When I arrived in Ho Chi Minh City, Vietnam back in January, the experiences of Bangkok, Thailand were still fresh in my mind. These trips were not linked to each other — Vietnam occurred about two months after. Yet it was inevitable that as I was riding in my taxi from the Ho Chi Minh airport, I would find myself re-living the emotions that I felt as I was being taxied unwillingly away from my Bangkok hotel to the airport eight weeks prior.
As I was heading into Ho Chi Minh City, I was still frantically searching for ways to fill the void that leaving Bangkok created. Despite the knowledge of visiting someplace new for the first time, my mind was not capable of discerning the subtle or even obvious differences in the Vietnamese landscape compared to the other countries I had recently visited, Thailand and Cambodia. When I looked out my taxi window, all I could see were overlapping memories, like double-exposed film. Ghosts were everywhere. In the pedestrians on the street, in the street food venders, in the façades of the buildings, in the vespas whizzing around the taxi.
However, shortly after arriving and organizing my beer pilgrimages, I was soon confronted with a different kind of ghost. One lingering from a war that still to this day resides in some grey area of history in most American’s minds. Just as with my visit to Phnom Penh, before jumping into the local beer culture, I chose to set the tone with a sobering visit to a war museum.
Ho Chi Minh City Museum
One of the things I repeatedly mention in my posts about why I love living in Belgium is having access to all of the World War I and II sites, most of which have some positive patriotic link to the United States. They are places that I can feel proud of my American heritage. Walking thru the Ho Chi Minh City Museum was the first time in my experiences traveling where I was confronted with a completely opposite perspective.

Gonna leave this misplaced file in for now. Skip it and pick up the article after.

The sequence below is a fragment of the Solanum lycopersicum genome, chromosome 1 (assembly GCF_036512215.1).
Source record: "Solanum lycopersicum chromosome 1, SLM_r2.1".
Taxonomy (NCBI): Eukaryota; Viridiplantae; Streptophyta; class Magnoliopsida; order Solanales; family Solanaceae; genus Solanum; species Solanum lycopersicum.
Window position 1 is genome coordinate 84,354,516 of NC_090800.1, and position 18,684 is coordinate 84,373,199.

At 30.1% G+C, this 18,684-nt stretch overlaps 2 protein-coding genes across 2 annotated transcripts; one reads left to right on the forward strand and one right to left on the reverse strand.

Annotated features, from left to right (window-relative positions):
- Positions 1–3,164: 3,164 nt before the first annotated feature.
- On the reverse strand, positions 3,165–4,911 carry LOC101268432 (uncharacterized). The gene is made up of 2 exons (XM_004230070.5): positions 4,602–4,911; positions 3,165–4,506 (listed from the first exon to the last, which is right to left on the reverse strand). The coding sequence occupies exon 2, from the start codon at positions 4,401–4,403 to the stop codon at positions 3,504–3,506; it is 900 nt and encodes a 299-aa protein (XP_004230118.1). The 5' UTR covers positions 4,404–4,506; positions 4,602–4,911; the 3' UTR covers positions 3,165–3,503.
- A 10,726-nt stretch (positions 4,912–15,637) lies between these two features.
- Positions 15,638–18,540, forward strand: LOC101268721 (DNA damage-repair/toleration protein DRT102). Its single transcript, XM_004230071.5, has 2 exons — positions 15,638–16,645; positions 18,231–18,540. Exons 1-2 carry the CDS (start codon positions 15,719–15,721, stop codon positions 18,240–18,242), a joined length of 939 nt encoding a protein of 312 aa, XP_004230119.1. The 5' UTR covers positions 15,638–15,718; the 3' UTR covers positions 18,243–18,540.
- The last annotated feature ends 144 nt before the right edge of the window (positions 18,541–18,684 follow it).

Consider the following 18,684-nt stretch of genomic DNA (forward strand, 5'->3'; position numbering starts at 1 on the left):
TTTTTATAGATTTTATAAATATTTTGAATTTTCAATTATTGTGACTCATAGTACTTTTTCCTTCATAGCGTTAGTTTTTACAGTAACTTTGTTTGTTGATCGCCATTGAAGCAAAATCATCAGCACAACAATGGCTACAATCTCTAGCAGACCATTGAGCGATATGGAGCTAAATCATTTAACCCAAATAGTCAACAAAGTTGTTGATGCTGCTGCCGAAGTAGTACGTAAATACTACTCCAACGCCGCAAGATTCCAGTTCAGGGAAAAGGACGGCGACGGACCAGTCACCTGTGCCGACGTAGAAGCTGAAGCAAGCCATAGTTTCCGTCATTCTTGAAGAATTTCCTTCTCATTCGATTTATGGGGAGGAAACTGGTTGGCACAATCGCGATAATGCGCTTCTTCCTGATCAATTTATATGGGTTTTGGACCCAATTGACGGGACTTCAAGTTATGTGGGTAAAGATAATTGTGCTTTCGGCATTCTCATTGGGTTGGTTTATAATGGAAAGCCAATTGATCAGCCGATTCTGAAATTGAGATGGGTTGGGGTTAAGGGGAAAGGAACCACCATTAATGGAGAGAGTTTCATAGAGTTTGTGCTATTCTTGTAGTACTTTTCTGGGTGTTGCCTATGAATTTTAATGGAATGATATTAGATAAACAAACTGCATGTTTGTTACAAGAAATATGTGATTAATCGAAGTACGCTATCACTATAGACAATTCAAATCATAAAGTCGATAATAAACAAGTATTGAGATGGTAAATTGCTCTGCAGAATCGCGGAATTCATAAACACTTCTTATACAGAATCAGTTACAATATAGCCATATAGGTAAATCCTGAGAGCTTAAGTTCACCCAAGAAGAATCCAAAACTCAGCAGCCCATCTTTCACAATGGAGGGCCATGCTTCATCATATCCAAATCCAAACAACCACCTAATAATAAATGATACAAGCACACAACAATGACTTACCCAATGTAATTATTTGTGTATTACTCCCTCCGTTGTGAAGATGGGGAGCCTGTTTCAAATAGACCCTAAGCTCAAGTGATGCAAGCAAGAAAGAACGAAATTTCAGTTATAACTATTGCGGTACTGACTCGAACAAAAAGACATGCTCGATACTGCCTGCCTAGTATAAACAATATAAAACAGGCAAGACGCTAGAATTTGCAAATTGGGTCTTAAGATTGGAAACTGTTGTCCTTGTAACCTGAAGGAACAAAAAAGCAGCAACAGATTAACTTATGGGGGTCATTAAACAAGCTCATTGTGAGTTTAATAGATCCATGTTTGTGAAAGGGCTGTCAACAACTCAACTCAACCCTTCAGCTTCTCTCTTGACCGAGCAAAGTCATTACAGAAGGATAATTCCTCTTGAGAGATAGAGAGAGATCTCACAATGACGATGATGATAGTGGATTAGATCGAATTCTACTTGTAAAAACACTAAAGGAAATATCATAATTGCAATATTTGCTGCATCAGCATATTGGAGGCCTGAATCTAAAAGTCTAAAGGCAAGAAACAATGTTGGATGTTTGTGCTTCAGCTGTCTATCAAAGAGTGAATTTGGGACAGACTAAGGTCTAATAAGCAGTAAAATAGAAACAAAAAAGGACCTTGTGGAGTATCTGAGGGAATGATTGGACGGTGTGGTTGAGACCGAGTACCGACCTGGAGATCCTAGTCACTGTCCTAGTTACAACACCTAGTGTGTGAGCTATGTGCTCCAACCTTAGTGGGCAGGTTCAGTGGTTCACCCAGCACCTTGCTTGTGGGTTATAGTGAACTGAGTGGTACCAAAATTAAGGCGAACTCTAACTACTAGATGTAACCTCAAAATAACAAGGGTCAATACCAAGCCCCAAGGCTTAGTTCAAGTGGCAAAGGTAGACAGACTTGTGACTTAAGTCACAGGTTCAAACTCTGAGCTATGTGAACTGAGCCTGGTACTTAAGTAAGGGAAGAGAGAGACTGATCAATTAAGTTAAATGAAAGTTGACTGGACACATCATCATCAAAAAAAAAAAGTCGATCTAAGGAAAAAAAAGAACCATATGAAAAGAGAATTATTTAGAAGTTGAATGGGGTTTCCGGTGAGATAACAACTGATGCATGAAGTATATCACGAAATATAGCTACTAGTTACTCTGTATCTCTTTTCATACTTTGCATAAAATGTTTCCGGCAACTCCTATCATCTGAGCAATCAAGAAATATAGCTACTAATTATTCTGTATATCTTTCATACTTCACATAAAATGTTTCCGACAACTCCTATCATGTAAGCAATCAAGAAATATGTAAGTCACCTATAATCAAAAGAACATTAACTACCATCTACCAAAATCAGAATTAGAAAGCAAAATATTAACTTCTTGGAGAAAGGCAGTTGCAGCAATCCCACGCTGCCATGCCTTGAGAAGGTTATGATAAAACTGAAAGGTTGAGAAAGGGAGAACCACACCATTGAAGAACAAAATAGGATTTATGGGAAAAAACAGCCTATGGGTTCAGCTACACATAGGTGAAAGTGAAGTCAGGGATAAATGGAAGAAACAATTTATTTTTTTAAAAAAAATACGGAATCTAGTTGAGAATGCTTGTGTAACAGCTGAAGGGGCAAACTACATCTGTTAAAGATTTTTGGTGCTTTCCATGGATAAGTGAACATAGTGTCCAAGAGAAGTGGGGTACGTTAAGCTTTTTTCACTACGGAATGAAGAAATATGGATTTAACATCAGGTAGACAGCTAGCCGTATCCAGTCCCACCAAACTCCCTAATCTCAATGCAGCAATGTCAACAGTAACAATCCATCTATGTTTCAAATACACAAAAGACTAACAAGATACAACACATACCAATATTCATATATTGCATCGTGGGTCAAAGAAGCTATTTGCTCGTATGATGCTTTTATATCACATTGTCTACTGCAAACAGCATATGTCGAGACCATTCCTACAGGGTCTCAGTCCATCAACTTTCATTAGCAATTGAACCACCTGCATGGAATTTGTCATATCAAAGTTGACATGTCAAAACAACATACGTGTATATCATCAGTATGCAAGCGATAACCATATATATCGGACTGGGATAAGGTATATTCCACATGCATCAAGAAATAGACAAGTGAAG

If history is written by the victors, then there is only one interpretation a visitor would get reading the panels in this museum. The Vietnamese call the Vietnam War by a different name. To them it is the Resistance War Against America. It was a war against an oppressive puppet regime supported by an invading enemy, the United States. And the (Northern) Vietnamese liberators were the victors. This post is not about to get into the debate about the Vietnam War or even express anything about it in a historical context. It is only to share the personal experience of walking thru a place where your country is portrayed on every information panel as evil imperialists (something I think all Germans have to deal with their entire lives). Quite a different feeling than standing on the beaches of Normandy. It is a sobering experience, and the more I think about it, the more it should be just as important to me as visiting a Battle of the Bulge museum.